Huge success in Prague!
The international showcase of railcar interior technologies, materials and design services, which moved to its new home in Prague, Czech Republic, for the first time in 2015, not only proved a big draw for the domestic OEMs Škoda, Siemens and Bombardier, but also attracted visitors from 76 countries.
Martin Plšek, who is responsible for purchasing at Škoda, was one of the many who explained what he achieved by visiting the expo: “It’s a good opportunity to see our current suppliers, but I've met many possible new suppliers,” he said. Likewise, Hasret Altun, mechanical engineer from the research and development department of Turkish Wagon Industry: “I came to Prague because I wanted to see the newest materials and technologies.” Meanwhile, Donald R Mebius, senior consultant at LTK Engineering Services in the USA, said he made the long journey to Europe because he wanted to learn about some innovations that might be viable to apply in the USA: “Some of the flooring systems are not utilised in the USA, and I need to follow up with some of them to see if that will work with US regulations."
Patrick Strandqvist, sales manager of Metalcolour, Sweden, was another attendee who was particularly won over by Railway Interiors Expo. “The rail industry is completely new to us. We have some technologies that we want to introduce, and all the certification ready, so now we’re ready for the next step,” he explained. “I’m a visitor but we’ve just signed up for 2017 as an exhibitor.”
Sat within the exhibition hall was a free-to-attend conference that featured two presentation stages and over 60 expert speakers. And it was standing room only for all sessions. “What's been interesting for me has been these presentations,” said Jaime Borrell, market and portfolio director at Alstom. “I’m in R&D, and I’ve found some pretty good concepts for inspiration.”
Among the speakers was Paul Wartenweiler, BU manager, composites, at Walter Mäder, who drew a huge crowd to listen to his explanation of various manufacturing techniques for composite parts. Earlier that day, Dominik Deschner, CIO at DB Heavy Maintenance, outlined how 3D visualisation can be used to support the design process during rolling stock refurbishments. He demonstrated the company’s 3D tool, showing how items such as bike racks, seats and monitors could be added to the visualisation in real time, and seat fabrics and colours could also be previewed.
Another conference highlight was a presentation by Jon Spratley, director of 42 Technology, who demonstrated an Adaptable Carraige Concept that would enable operators to carry freight on passenger trains during off-peak periods.
Bernhard Rüger, researcher at Vienna University of Technology, discussed the subject of efficiency, and also moderated the Mainstream Conference. “The quality is really good,” he said. “Because I’ve worked for 15 years now in the field of interior concepts, it’s always interesting for me to be at a conference that is really focused on that topic. I know many railway conferences, some that are quite interesting, but they’re talking about everything to do with railways. The dedicated focus here is just fantastic.”
“The forums were really crowded and the networking worked very, very well; we met a lot of people from different areas,” said Jose Rui Marcelino, CEO of Alma Design, who gave a conference presentation on the company’s inTRAIN research and development project. “The aftermath was very positive, especially because we also found some solutions for things that are going on on projects right now.”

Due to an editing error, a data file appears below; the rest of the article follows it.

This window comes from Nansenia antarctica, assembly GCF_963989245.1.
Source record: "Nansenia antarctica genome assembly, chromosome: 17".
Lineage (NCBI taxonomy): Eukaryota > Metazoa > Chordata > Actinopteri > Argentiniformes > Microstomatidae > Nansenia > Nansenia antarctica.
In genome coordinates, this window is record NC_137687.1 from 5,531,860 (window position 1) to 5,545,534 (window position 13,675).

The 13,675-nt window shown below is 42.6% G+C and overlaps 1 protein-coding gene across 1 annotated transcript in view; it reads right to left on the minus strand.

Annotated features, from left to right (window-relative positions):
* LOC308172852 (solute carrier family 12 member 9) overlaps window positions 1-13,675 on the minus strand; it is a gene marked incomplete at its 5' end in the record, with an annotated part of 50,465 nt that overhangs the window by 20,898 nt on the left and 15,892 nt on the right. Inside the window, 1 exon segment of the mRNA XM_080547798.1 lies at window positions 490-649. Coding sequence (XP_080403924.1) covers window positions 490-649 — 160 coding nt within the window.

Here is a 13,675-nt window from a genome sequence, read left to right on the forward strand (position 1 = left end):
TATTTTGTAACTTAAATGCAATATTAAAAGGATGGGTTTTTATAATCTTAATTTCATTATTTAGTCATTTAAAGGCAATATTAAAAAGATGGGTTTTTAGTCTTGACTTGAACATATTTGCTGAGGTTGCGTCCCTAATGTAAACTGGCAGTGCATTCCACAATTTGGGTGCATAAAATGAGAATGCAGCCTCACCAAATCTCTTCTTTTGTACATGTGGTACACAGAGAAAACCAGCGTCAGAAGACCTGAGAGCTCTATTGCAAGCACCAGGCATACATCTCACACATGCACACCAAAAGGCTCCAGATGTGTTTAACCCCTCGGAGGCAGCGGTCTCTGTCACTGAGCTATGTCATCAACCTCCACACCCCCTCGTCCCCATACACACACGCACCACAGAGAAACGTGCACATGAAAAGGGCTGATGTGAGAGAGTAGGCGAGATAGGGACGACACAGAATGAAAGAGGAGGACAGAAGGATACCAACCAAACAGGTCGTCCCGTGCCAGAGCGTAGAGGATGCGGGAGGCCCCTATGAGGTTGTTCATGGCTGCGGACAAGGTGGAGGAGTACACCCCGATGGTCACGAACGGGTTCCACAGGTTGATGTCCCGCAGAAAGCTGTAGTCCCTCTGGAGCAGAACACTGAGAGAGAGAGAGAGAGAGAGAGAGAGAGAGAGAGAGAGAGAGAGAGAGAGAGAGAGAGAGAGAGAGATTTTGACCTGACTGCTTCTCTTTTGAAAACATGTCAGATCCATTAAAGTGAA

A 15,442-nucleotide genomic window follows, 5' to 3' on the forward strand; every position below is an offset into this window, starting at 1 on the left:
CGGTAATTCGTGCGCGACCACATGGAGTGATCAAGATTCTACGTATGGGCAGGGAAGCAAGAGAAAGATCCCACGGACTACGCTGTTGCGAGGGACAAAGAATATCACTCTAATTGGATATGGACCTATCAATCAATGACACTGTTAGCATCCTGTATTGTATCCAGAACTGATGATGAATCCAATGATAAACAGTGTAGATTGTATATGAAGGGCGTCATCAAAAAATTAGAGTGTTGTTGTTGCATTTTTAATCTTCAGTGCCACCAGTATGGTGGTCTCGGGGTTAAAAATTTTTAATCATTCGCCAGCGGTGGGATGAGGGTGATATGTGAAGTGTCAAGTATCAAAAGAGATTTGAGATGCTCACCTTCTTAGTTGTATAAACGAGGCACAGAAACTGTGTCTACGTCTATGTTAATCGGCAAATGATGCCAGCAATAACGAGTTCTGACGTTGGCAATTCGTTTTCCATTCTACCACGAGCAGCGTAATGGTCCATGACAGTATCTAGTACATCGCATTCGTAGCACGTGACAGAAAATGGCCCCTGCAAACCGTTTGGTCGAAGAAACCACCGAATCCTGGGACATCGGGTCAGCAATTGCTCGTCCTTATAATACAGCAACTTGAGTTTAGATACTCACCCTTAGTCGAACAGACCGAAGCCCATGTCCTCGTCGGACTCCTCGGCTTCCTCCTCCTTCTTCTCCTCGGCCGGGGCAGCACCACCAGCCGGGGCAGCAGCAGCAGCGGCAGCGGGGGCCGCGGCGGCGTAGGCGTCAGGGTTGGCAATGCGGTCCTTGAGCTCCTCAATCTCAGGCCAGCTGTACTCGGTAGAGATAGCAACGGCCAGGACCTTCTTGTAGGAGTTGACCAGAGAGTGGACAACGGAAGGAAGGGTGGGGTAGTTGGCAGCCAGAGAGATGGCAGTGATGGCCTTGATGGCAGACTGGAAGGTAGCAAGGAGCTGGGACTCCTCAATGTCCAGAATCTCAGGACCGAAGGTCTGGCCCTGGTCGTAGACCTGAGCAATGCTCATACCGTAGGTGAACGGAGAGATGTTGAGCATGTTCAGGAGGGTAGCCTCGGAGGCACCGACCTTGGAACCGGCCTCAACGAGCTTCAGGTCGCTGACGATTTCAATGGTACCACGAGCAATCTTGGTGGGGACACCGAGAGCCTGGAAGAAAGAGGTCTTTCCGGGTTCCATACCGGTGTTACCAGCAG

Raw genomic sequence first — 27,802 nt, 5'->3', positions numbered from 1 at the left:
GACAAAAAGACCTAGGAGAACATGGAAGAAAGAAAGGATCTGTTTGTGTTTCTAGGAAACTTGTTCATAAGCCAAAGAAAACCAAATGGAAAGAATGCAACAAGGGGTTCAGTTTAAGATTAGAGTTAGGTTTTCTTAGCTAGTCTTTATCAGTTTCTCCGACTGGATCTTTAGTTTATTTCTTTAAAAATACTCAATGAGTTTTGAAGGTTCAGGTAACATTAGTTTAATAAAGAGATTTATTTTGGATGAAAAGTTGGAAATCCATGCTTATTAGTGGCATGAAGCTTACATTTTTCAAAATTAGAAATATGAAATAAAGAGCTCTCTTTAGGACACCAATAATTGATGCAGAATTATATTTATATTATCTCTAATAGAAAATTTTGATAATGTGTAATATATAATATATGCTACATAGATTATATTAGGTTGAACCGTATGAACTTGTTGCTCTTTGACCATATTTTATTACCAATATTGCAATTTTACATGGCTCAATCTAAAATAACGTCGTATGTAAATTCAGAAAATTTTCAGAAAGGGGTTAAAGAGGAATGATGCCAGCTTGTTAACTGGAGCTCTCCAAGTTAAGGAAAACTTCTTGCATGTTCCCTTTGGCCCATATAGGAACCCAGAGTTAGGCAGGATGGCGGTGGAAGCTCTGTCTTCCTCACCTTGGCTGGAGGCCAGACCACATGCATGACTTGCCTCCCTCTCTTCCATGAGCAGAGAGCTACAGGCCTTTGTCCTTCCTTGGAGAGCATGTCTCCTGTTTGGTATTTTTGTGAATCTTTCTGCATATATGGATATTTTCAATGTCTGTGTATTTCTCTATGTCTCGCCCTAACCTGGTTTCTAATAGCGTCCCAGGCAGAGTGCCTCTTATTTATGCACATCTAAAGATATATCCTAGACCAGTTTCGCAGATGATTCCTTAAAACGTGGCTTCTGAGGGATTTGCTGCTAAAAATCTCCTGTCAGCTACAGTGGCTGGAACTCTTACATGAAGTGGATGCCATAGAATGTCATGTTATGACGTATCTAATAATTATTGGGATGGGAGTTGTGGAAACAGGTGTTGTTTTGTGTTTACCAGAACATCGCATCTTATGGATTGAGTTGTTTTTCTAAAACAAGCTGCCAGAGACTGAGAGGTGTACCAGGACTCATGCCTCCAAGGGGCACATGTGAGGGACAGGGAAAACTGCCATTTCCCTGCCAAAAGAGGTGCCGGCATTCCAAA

A new feature of this year’s event was that attendees could take part in creative workshops run by Tangerine and Saffron. “We’ve had all sorts of delegates – from train operators, rolling stock manufacturers, suppliers, as well as other industrial design houses – coming along and talking and learning about how design can influence and improve rail experiences for customers,” said Joy Grover, marketing manager at Tangerine.
Back on the exhibit floor, Forbo Flooring Systems introduced Coral Move, a tufted carpet compliant with HL2, which is available in a wide selection of designs and custom colours. Jacco Vlaar, head of international key account management, transportation, at Forbo, said the reaction at the show had been very positive: “Overall it’s been a very good show for us. We’ve been very, very busy.”
E-Leather showed its new EN-compliant, durable and sustainable E-Leather product, which is a composite leather made from upcycled leather trimmings. The product is compliant with EN 455 45 HL3, and Alexandra Bennett, global business manager at the company, said it is particularly appealing to operators committed to sustainable sourcing. “It’s already being specified among some key operators across Europe, so it's already in service, but the show has brought us closer to some of the other operators that had started to show interest in our product,” she added.
Meanwhile, Passengera demonstrated the latest version of its infotainment platform, which can incorporate maps and route information with links to city information; adverts; RSS news feeds; games; music; movies; e-books; food ordering; safety information and a notification feed. The company can supply the hardware and software, or just the software. The previous version of the system is in operation with Czech Railways, but the operator is upgrading to the new version from 2016. Michal Teissing, project manager at Passengera, said one of the key upgrades is that the new version is optimised for viewing on mobile devices.
The show will return to Prague in 2017.